'Happy birthday, spawn. Welcome to the wrong side of twenty-five. The expiration date on your eggs is officially in sight. Tick tock. Love, Mom' This was the text message Kate Friedman woke up to on the morning of her twenty-sixth birthday, but her mother's maternal adoration and helicopter parenting began while Kate was still in utero. Never shy about pushing her only daughter to study harder, to dump her loser boyfriends, to move to 'less rapey' neighbourhoods, Kate's mum has given some truly hilarious but often sage advice over the years. It wasn't until Kate began sharing her mother's messages online that she realized quite how many people would find her mother as hysterical as she does. Over, 700,000 people follow @CrazyJewishMom on Instagram, and this side-splittingly funny mother-daughter duo has been featured in media around the world. From taking Kate to buy her first bra at a speciality drag-queen shop, to stalking a Princeton admissions officer across state lines, to posing as her daughter on multiple dating sites, Mother, Can You Not? is Kate's brilliantly funny and affectionate story of life with her fabulous, eccentric mother.
Based on the wildly popular Instagram account @CrazyJewishMom, Kate Siegel's essay collection about life with the woman who redefined the term "helicopter mom" There is nothing more wonderful than a mother’s love. There is also nothing more annoying. Who else can proudly insist that you’re perfect while simultaneously making you question every career, fashion, and relationship decision you have ever made? No one understands the delicate mother-daughter dynamic better than Kate Siegel—her own mother drove her so crazy that she decided to broadcast their hilarious conversations on Instagram. Soon, hundreds of thousands of people were following their daily text exchanges, eager to see what outrageous thing Kate’s mom would do next. Now, in Mother, Can You NOT?, Kate pays tribute to the woman who invented the concept of drone parenting. From embarrassing moments (like crashing Kate's gynecological exams) to outrageous stories (like the time she made Kate steal a cat from the pound) to hilarious celebrations (including but not limited to parties for Kate's menstrual cycles), Mother, Can you NOT? lovingly lampoons the lengths to which our mothers will go to better our lives (even if it feels like they’re ruining them in the process).
Angela Bradbury's 'Poor Mother' : delicate, humble, permanently disappointed, has made endless sacrifices for her family, for which they can never quite be grateful enough. 'You can't please your mother', as her father says. Even now, just one phone call from Mother can send Angela spiralling into guilt, self-recrimination and doubts over her own abilities as a mother. Worryingly, Angela's relationship with her own daughter Sadie seems to be going the same way, as Sadie develops into a sullen, unresponsive adolescent. It seems that motherhood is a heritage of disappointments and broken promises. But Angela is determined that, somehow, her relationship with Sadie will be different.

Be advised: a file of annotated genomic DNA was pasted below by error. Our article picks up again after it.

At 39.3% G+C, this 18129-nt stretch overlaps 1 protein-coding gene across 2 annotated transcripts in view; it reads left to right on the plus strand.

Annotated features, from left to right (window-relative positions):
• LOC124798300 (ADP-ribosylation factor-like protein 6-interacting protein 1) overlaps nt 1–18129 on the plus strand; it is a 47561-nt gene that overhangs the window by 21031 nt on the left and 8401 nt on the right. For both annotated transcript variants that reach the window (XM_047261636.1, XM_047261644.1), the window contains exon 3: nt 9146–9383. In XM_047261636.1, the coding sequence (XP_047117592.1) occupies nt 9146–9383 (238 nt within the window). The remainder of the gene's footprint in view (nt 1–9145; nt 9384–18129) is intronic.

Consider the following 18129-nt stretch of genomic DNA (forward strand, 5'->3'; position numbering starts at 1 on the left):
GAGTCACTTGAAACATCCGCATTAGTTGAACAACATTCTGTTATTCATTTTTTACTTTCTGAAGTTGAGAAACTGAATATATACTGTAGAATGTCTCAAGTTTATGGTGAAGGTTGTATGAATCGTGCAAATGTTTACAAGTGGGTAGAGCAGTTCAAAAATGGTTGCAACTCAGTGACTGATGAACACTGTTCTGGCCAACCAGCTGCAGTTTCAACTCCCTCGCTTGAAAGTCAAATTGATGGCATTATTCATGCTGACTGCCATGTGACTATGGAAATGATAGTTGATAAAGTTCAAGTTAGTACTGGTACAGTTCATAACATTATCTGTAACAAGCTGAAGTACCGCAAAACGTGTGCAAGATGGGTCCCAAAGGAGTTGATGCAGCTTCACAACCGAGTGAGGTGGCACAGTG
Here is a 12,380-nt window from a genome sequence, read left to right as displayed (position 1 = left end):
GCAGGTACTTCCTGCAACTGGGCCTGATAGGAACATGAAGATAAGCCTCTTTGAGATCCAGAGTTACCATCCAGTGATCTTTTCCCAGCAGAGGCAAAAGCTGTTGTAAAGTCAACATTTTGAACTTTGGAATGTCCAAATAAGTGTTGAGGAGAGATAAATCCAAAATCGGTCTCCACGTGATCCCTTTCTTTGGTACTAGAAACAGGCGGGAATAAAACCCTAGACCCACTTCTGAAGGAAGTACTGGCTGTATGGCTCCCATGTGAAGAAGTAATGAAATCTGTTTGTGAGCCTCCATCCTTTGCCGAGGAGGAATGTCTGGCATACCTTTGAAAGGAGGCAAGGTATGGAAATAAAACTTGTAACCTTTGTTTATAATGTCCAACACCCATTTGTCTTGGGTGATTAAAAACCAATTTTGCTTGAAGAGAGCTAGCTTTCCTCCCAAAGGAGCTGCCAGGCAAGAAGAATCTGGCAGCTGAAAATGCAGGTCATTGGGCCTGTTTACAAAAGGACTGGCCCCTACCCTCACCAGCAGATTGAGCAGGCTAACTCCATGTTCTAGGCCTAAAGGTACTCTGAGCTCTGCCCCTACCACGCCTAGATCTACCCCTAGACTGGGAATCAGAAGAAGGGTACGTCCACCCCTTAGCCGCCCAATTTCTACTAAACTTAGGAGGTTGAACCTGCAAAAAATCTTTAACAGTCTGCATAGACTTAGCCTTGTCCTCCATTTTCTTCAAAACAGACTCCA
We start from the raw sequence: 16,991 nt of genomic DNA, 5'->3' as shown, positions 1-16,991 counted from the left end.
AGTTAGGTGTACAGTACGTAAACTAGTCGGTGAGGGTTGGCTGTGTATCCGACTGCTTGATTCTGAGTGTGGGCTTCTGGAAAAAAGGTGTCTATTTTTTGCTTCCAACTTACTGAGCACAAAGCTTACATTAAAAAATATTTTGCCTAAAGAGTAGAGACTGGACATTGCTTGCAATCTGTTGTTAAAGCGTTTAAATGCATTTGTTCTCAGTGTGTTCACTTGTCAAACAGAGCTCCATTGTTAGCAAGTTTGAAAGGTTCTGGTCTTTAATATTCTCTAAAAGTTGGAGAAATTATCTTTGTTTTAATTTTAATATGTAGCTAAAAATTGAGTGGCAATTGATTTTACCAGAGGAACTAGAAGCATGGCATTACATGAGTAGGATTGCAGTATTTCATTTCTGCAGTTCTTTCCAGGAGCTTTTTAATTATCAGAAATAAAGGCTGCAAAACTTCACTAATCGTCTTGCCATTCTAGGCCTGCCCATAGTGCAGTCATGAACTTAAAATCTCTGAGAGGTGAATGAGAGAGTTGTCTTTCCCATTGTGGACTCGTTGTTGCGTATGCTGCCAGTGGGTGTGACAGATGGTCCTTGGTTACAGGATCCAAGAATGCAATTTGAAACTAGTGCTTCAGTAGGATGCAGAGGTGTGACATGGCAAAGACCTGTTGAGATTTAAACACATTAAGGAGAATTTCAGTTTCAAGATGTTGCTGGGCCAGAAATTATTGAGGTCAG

In this groundbreaking novel, award-winning author Sandra Worth vibrantly brings to life the people?s Queen, ?Elizabeth the Good.? Seventeen-year-old Elizabeth of York trusts that her beloved father?s dying wish has left England in the hands of a just and deserving ruler. But upon the rise of Richard of Gloucester, Elizabeth?s family experiences one devastation after another: her late father is exposed as a bigamist, she and her siblings are branded bastards, and her brothers are taken into the new king?s custody, then reportedly killed. But one fateful night leads Elizabeth to question her prejudices. Through the eyes of Richard?s ailing queen she sees a man worthy of respect and undying adoration. His dedication to his people inspires a forbidden love and ultimately gives her the courage to accept her destiny, marry Henry Tudor, and become Queen. While her soul may secretly belong to another, her heart belongs to England?
Volume Two covers the early years of his editorship of The Criterion (the periodical that Eliot launched with Lady Rothermere's backing in 1922), publication of The Hollow Men and the course of Eliot's thinking about poetry and poetics after The Waste Land. The correspondence charts Eliot's intellectual journey towards conversion to the Anglican faith in 1927, as well as his transformation from banker to publisher, ending with his appointment as a director of the new publishing house of Faber & Gwyer, in late 1925, and the appearance of Poems 1909-1925, Eliot's first publication with the house with which he would be associated for the rest of his life. It was partly because of Eliot's profoundly influential work as cultural commentator and editor that the correspondence is so prolific and so various, and Volume Two of the Letters fully demonstrates the emerging continuities between poet, essayist, editor and letter-writer.